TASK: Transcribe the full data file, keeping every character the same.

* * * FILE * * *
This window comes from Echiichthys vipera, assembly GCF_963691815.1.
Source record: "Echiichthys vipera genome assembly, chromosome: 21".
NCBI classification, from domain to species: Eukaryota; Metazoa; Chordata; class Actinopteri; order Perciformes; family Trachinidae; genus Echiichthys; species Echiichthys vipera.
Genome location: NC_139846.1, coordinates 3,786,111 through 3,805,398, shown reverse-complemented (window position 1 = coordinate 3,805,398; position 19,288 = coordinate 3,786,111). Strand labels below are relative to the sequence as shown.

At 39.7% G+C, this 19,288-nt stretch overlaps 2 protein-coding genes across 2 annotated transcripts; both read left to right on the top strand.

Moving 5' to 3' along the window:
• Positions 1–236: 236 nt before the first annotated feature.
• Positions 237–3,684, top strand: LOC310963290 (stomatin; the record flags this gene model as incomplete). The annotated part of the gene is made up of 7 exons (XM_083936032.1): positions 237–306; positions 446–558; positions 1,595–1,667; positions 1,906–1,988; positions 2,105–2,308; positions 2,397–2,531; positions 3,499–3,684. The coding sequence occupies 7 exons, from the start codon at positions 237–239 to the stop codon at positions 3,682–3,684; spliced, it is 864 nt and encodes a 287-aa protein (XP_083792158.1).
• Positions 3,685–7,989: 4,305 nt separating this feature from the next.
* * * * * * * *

This window comes from Echiichthys vipera, assembly GCF_963691815.1.
Source record: "Echiichthys vipera genome assembly, chromosome: 21".
NCBI classification, from domain to species: Eukaryota; Metazoa; Chordata; class Actinopteri; order Perciformes; family Trachinidae; genus Echiichthys; species Echiichthys vipera.
Genome location: NC_139846.1, coordinates 3,786,111 through 3,805,398, shown reverse-complemented (window position 1 = coordinate 3,805,398; position 19,288 = coordinate 3,786,111). Strand labels below are relative to the sequence as shown.

At 39.7% G+C, this 19,288-nt stretch overlaps 2 protein-coding genes across 2 annotated transcripts; both read left to right on the top strand.

Moving 5' to 3' along the window:
• Positions 1–236: 236 nt before the first annotated feature.
• Positions 237–3,684, top strand: LOC310963290 (stomatin; the record flags this gene model as incomplete). The annotated part of the gene is made up of 7 exons (XM_083936032.1): positions 237–306; positions 446–558; positions 1,595–1,667; positions 1,906–1,988; positions 2,105–2,308; positions 2,397–2,531; positions 3,499–3,684. The coding sequence occupies 7 exons, from the start codon at positions 237–239 to the stop codon at positions 3,682–3,684; spliced, it is 864 nt and encodes a 287-aa protein (XP_083792158.1).
• Positions 3,685–7,989: 4,305 nt separating this feature from the next.